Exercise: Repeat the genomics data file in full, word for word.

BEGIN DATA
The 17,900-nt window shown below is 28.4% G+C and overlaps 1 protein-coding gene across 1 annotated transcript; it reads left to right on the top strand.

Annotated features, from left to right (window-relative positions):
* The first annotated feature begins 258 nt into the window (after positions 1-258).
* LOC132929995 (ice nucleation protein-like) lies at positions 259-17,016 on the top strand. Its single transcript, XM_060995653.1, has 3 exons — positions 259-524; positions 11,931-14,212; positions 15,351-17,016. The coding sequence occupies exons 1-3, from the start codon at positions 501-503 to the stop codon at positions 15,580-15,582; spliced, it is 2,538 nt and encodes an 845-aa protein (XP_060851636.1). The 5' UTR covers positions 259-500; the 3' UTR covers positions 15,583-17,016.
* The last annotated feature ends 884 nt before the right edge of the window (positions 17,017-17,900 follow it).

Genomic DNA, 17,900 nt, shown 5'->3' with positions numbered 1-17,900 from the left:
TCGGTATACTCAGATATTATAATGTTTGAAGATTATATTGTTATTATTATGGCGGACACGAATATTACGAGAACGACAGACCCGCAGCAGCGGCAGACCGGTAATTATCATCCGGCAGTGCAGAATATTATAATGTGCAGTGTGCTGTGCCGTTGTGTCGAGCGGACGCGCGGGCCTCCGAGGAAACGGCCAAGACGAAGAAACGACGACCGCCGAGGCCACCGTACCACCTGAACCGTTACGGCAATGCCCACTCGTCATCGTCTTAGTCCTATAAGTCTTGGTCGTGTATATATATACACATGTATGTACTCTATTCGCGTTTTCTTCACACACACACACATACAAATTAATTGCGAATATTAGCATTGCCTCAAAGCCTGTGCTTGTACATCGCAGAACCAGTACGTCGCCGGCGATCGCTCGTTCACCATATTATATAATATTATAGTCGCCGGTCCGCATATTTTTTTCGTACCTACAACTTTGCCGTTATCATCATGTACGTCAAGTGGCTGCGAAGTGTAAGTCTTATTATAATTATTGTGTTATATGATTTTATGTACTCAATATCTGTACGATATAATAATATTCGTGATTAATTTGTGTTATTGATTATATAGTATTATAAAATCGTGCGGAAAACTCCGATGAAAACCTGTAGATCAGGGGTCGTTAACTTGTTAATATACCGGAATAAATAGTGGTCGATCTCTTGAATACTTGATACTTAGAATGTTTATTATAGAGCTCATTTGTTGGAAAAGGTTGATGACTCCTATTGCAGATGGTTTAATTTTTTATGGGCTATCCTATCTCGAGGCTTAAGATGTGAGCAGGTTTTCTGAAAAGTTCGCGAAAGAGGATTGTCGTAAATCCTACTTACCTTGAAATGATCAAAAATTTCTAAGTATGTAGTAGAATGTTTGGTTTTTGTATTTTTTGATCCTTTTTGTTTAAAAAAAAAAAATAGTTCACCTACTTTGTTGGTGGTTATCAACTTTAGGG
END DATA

The 17,900-nt window shown below is 28.4% G+C and overlaps 1 protein-coding gene across 1 annotated transcript; it reads left to right on the top strand.

Annotated features, from left to right (window-relative positions):
* The first annotated feature begins 258 nt into the window (after positions 1-258).
* LOC132929995 (ice nucleation protein-like) lies at positions 259-17,016 on the top strand. Its single transcript, XM_060995653.1, has 3 exons — positions 259-524; positions 11,931-14,212; positions 15,351-17,016. The coding sequence occupies exons 1-3, from the start codon at positions 501-503 to the stop codon at positions 15,580-15,582; spliced, it is 2,538 nt and encodes an 845-aa protein (XP_060851636.1). The 5' UTR covers positions 259-500; the 3' UTR covers positions 15,583-17,016.
* The last annotated feature ends 884 nt before the right edge of the window (positions 17,017-17,900 follow it).

Genomic DNA, 17,900 nt, shown 5'->3' with positions numbered 1-17,900 from the left:
TCGGTATACTCAGATATTATAATGTTTGAAGATTATATTGTTATTATTATGGCGGACACGAATATTACGAGAACGACAGACCCGCAGCAGCGGCAGACCGGTAATTATCATCCGGCAGTGCAGAATATTATAATGTGCAGTGTGCTGTGCCGTTGTGTCGAGCGGACGCGCGGGCCTCCGAGGAAACGGCCAAGACGAAGAAACGACGACCGCCGAGGCCACCGTACCACCTGAACCGTTACGGCAATGCCCACTCGTCATCGTCTTAGTCCTATAAGTCTTGGTCGTGTATATATATACACATGTATGTACTCTATTCGCGTTTTCTTCACACACACACACATACAAATTAATTGCGAATATTAGCATTGCCTCAAAGCCTGTGCTTGTACATCGCAGAACCAGTACGTCGCCGGCGATCGCTCGTTCACCATATTATATAATATTATAGTCGCCGGTCCGCATATTTTTTTCGTACCTACAACTTTGCCGTTATCATCATGTACGTCAAGTGGCTGCGAAGTGTAAGTCTTATTATAATTATTGTGTTATATGATTTTATGTACTCAATATCTGTACGATATAATAATATTCGTGATTAATTTGTGTTATTGATTATATAGTATTATAAAATCGTGCGGAAAACTCCGATGAAAACCTGTAGATCAGGGGTCGTTAACTTGTTAATATACCGGAATAAATAGTGGTCGATCTCTTGAATACTTGATACTTAGAATGTTTATTATAGAGCTCATTTGTTGGAAAAGGTTGATGACTCCTATTGCAGATGGTTTAATTTTTTATGGGCTATCCTATCTCGAGGCTTAAGATGTGAGCAGGTTTTCTGAAAAGTTCGCGAAAGAGGATTGTCGTAAATCCTACTTACCTTGAAATGATCAAAAATTTCTAAGTATGTAGTAGAATGTTTGGTTTTTGTATTTTTTGATCCTTTTTGTTTAAAAAAAAAAAATAGTTCACCTACTTTGTTGGTGGTTATCAACTTTAGGG